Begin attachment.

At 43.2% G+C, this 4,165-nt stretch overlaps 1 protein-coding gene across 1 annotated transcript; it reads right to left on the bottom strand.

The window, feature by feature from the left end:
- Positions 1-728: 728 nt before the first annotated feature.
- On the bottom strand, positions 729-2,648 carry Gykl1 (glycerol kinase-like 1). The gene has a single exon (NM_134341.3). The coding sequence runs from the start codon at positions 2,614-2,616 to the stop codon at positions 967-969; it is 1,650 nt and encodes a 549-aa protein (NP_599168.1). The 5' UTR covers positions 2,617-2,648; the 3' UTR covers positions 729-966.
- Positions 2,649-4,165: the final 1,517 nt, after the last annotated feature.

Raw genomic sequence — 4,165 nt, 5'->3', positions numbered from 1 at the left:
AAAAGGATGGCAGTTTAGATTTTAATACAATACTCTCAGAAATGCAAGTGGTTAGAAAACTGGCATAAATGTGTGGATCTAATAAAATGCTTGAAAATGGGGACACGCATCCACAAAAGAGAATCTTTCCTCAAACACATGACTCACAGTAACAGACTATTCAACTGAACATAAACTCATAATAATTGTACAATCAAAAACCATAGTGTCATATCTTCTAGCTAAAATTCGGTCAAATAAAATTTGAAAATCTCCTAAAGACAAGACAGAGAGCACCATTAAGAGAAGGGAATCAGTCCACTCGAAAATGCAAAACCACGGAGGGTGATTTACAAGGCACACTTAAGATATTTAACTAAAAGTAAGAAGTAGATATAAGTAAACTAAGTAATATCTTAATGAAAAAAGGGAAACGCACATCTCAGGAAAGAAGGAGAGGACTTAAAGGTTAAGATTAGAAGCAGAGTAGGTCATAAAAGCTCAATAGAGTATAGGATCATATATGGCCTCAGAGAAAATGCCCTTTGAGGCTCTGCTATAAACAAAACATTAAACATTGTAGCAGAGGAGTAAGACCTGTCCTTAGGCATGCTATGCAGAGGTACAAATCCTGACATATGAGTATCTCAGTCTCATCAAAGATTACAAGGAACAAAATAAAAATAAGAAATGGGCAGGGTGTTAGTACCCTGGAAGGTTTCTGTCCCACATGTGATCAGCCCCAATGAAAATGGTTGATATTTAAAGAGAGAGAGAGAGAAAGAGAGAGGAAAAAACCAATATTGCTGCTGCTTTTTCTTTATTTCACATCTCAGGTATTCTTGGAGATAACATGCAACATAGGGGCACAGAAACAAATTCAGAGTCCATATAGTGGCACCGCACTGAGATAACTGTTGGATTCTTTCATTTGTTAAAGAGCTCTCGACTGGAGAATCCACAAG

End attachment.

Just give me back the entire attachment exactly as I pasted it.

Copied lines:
At 43.2% G+C, this 4,165-nt stretch overlaps 1 protein-coding gene across 1 annotated transcript; it reads right to left on the bottom strand.

The window, feature by feature from the left end:
- Positions 1-728: 728 nt before the first annotated feature.
- On the bottom strand, positions 729-2,648 carry Gykl1 (glycerol kinase-like 1). The gene has a single exon (NM_134341.3). The coding sequence runs from the start codon at positions 2,614-2,616 to the stop codon at positions 967-969; it is 1,650 nt and encodes a 549-aa protein (NP_599168.1). The 5' UTR covers positions 2,617-2,648; the 3' UTR covers positions 729-966.
- Positions 2,649-4,165: the final 1,517 nt, after the last annotated feature.

Raw genomic sequence — 4,165 nt, 5'->3', positions numbered from 1 at the left:
AAAAGGATGGCAGTTTAGATTTTAATACAATACTCTCAGAAATGCAAGTGGTTAGAAAACTGGCATAAATGTGTGGATCTAATAAAATGCTTGAAAATGGGGACACGCATCCACAAAAGAGAATCTTTCCTCAAACACATGACTCACAGTAACAGACTATTCAACTGAACATAAACTCATAATAATTGTACAATCAAAAACCATAGTGTCATATCTTCTAGCTAAAATTCGGTCAAATAAAATTTGAAAATCTCCTAAAGACAAGACAGAGAGCACCATTAAGAGAAGGGAATCAGTCCACTCGAAAATGCAAAACCACGGAGGGTGATTTACAAGGCACACTTAAGATATTTAACTAAAAGTAAGAAGTAGATATAAGTAAACTAAGTAATATCTTAATGAAAAAAGGGAAACGCACATCTCAGGAAAGAAGGAGAGGACTTAAAGGTTAAGATTAGAAGCAGAGTAGGTCATAAAAGCTCAATAGAGTATAGGATCATATATGGCCTCAGAGAAAATGCCCTTTGAGGCTCTGCTATAAACAAAACATTAAACATTGTAGCAGAGGAGTAAGACCTGTCCTTAGGCATGCTATGCAGAGGTACAAATCCTGACATATGAGTATCTCAGTCTCATCAAAGATTACAAGGAACAAAATAAAAATAAGAAATGGGCAGGGTGTTAGTACCCTGGAAGGTTTCTGTCCCACATGTGATCAGCCCCAATGAAAATGGTTGATATTTAAAGAGAGAGAGAGAGAAAGAGAGAGGAAAAAACCAATATTGCTGCTGCTTTTTCTTTATTTCACATCTCAGGTATTCTTGGAGATAACATGCAACATAGGGGCACAGAAACAAATTCAGAGTCCATATAGTGGCACCGCACTGAGATAACTGTTGGATTCTTTCATTTGTTAAAGAGCTCTCGACTGGAGAATCCACAAG